Monday, July 24, 2023

Promoting Paleontology in the Sudan

Environmental & Science Education, STEM, Nature of Science, History of Science, Palaeontology

Ed Hessler

I enjoy reading about careers in science, technology and maths. The journal Nature (March 8) fed that enjoyment with a feature about Sudanese vertebrate paleontologist Khalafallah Salih
Salih is now a professor at Al Neelain University, Sudan, where he did his undergraduate work. The article's author, Shihab Jamal asked Salih for some comments on the following.  There is a tab for translation from Arabic to English, both official languages of the Sudan.

--How did you break into vertebrate paleontology?

--What motivated you to return to Sudan?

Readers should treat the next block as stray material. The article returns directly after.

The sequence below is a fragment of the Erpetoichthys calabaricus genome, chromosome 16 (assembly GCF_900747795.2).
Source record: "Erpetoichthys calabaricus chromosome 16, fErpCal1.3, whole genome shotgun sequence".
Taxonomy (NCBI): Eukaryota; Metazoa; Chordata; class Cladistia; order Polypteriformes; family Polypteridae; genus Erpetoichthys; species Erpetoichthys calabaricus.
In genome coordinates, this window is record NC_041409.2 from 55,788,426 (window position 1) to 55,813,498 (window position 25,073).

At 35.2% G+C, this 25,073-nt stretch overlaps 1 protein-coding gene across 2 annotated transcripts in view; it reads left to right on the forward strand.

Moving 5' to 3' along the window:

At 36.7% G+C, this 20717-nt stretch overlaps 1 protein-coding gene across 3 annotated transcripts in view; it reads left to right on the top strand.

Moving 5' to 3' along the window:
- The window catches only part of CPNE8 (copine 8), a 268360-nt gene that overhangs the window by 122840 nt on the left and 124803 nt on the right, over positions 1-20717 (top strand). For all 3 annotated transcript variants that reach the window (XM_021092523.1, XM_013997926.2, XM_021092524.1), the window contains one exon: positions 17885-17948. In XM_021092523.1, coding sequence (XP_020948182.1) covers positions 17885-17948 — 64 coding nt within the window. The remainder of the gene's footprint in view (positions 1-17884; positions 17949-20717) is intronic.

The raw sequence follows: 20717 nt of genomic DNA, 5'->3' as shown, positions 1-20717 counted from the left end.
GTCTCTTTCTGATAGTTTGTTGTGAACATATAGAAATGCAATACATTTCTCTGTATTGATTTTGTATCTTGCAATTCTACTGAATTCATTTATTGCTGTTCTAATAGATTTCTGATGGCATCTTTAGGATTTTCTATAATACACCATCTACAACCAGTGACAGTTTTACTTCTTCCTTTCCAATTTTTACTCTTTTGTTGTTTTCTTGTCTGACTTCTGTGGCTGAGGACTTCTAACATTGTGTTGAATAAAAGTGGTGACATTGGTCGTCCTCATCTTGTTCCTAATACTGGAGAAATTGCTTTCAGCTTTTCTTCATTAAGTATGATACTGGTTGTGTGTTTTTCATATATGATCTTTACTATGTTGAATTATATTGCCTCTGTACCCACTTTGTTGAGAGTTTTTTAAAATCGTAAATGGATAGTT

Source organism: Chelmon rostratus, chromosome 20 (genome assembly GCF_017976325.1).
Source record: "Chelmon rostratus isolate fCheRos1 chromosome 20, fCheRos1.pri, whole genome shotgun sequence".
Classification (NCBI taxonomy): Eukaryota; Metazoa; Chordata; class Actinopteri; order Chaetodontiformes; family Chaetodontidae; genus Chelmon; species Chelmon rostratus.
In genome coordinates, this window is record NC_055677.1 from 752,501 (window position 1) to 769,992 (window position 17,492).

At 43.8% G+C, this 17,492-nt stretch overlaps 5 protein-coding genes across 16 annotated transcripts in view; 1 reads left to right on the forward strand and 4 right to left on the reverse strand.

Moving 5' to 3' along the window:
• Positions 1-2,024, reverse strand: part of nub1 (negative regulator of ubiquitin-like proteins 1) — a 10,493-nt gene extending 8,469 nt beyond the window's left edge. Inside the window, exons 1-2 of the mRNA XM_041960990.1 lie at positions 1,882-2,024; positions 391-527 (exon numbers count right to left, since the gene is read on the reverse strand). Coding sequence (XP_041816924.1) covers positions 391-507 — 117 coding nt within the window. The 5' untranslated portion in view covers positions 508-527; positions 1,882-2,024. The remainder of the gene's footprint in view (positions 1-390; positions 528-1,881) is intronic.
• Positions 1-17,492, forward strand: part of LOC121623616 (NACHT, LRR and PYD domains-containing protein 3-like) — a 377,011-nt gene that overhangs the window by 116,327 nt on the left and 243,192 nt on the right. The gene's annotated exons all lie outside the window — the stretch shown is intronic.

--Which species do you focus on?

--Tell us about the core group of junior paleontologists you are building.

--Why would the Sudanese public be skeptical about your work?

--How do you work amid such turmoil?

He began his answer on public skepticism of his work by saying "The conservative mainstream population often collides with and rejects the value of certain scientific fields. I also face underestimation by some other academics, who say that I’m wasting my time on meaningless bones. Also, many citizens have never heard about palaeontological digs before."

I'd not heard of him and it was good to know something about this promising, young scientist who also has a interest in talking with the public about his work--what it is (and isn't) and why it is important. The two photographs show what I imagine to be is the fairly common posture of a paleontologist doing field work.


No comments:

Post a Comment